– Graeme Gordon, staff

In 2004, Salman Khan was a successful hedge fund analyst when he began tutoring his cousin in mathematics.  Using the internet, Khan taught his cousin, Nadia, long-distance by creating video-lectures on YouTube.  The videos meant for the sole purpose of teaching his one cousin became useful lessons for thousands of other web-users who fell upon his web-lectures.  After the popularity from his first online tutorials–as well as feedback such as, “first time I smiled doing a derivative”–Khan had an epiphany that his videos intended for his one cousin could in fact be used universally to teach people around the world.
By 2006, Khan had founded the Khan Academy, an NGO that now has an online library of over 3,000 lectures, teaching subjects like arithmetic, physics, finance, and history.  In 2009, Khan had quit his corporate job and began to devote all his time towards his academy.

“With so little effort on my own part, I can empower an unlimited amount of people for all time.  I can’t imagine a better use of my time,” says Khan.

Since the academy’s inception it has grown exponentially, now boasting over 133 million lessons delivered. Khan has taught an astronomically higher amount of students virtually than any one traditional teacher can accomplish teaching in a lifetime.  Khan is now looking to revolutionize the education system from what it is today.  On an appearance as a speaker at a TED (Technology, Entertainment and Design) talk; Khan explained how his method of teaching is changing classrooms. “I started getting letters from classrooms and the teachers would write saying we’ve used your videos to flip the classroom.  You’ve given the lectures so what we do now, and this could actually happen in every American classroom tomorrow … is I assign the lectures for homework and what used to be homework I now have the students doing in the classroom,” says Kahn.

Khan’s lectures can free countless teachers and their colleagues from the burden of teaching the exact same lessons over-and-over again to countless classrooms across the globe.  Instead, students can now learn in, what Khan calls, the intimacy of their own home, at their own pace.  Now a lecture on derivatives, which was previously taught across the globe by a multitude of teachers with their own separate classrooms, is consolidated into one online lecture-for-all. Khan is ecstatic with the prospects of Khan Academy in revolutionizing the classroom, “By removing the one-size-fits-all lecture from the classroom and letting students have a self-paced lecture at home and then when they go to the classroom, letting them do work, letting the teachers walk around, having the peers actually interact with each-other, these teachers have used technology to humanize the classroom.”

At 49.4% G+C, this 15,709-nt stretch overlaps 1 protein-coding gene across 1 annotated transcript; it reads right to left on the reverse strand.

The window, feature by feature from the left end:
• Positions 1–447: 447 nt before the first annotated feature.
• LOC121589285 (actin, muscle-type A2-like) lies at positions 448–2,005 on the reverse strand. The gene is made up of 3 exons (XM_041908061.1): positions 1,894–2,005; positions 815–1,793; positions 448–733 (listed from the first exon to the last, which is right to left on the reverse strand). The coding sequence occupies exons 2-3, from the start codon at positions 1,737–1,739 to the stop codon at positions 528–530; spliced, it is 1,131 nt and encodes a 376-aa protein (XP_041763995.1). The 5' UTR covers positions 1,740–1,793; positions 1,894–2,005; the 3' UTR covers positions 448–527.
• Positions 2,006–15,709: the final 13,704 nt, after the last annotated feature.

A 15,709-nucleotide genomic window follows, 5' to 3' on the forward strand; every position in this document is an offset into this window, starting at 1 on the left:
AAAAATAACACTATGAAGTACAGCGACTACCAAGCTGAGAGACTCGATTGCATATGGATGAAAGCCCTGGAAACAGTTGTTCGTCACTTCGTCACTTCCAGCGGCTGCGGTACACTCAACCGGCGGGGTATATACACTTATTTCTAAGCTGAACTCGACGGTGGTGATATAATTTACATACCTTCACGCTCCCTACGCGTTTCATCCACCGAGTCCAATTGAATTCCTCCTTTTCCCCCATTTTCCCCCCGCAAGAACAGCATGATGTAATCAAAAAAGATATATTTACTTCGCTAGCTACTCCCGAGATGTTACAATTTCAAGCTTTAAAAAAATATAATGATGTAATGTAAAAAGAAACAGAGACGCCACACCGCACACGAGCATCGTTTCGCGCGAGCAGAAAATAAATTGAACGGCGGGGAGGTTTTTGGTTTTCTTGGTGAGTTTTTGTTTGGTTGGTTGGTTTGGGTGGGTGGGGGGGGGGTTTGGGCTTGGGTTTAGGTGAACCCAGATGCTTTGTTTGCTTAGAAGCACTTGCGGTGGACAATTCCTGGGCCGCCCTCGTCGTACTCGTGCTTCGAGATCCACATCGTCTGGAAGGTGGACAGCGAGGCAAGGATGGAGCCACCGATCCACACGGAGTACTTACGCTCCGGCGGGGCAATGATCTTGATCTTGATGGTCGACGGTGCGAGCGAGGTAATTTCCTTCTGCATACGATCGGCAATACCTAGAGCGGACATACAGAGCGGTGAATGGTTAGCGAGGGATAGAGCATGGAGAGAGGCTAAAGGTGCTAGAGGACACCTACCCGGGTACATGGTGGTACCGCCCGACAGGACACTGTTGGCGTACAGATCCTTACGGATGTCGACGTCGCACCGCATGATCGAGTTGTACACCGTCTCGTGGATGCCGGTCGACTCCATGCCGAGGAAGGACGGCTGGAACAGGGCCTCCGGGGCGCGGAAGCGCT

Under Khan’s educational system, classrooms no longer have to be a monologue of oration from the teacher, but a dialogue between the teacher, students, and peers.  Khan sees his online lectures as emancipating the teacher to allow them to spend their time working with their students instead of dictating.

There are critics though.  A Wire Magazine article about Khan and his academy presents some detractors.  These educational experts claim that Khan Academy is just rote (memorization without full grasp of concepts).  These critics, according to the article, are upset that Khan’s lessons do not allow for constructionist learning, a form of learning that allows students to learn concepts on their own.

A strong supporter of Khan Academy is Bill Gates, who also invited Khan to Speak at TED,  “I see Sal Khan as a pioneer in an overall movement to use technology to let more and more people learn things, know where they stand.  It’s the start of a revolution.”  Gates is looking to use his foundation to help support Khan’s worthy cause.  Google has also helped Khan financially, providing $2 million.

Throughout the entire process the foundation has remained free for all.  This also has the implication of making learning more accessible to the poor.  As internet access increases across the globe, more and more people will also be able to educate themselves using Khan Academy.

Other benefits of the academy are its practice exercises or testing and real-time data reports or evaluation.  These features allow students to test themselves and be evaluated instantaneously after watching lessons.  This eliminates the slow process and separation of lecturing, testing and marking.  Now students can learn, apply and get feedback all at once.

Khan sees the traditional method of teaching as being full of disconnect, “… a fundamentally dehumanizing experience–30 kids with their fingers on their lips, not allowed to interact with each-other.  A teacher, no matter how good, who has to give a one-size-fits-all lecture to 30 students, blank faces, slightly antagonistic.  And now it’s a human experience, now they are actually interacting with each other,” said Khan.
From the lecture halls here at Laurier Brantford, one can see his point.  With many students distracted by their computers, others unable to keep up with the pace of the lecture, Khan Academy could facilitate interaction between professors and students.  With Khan Academy still in its beginnings, the possibilities for the future of the education system are limitless.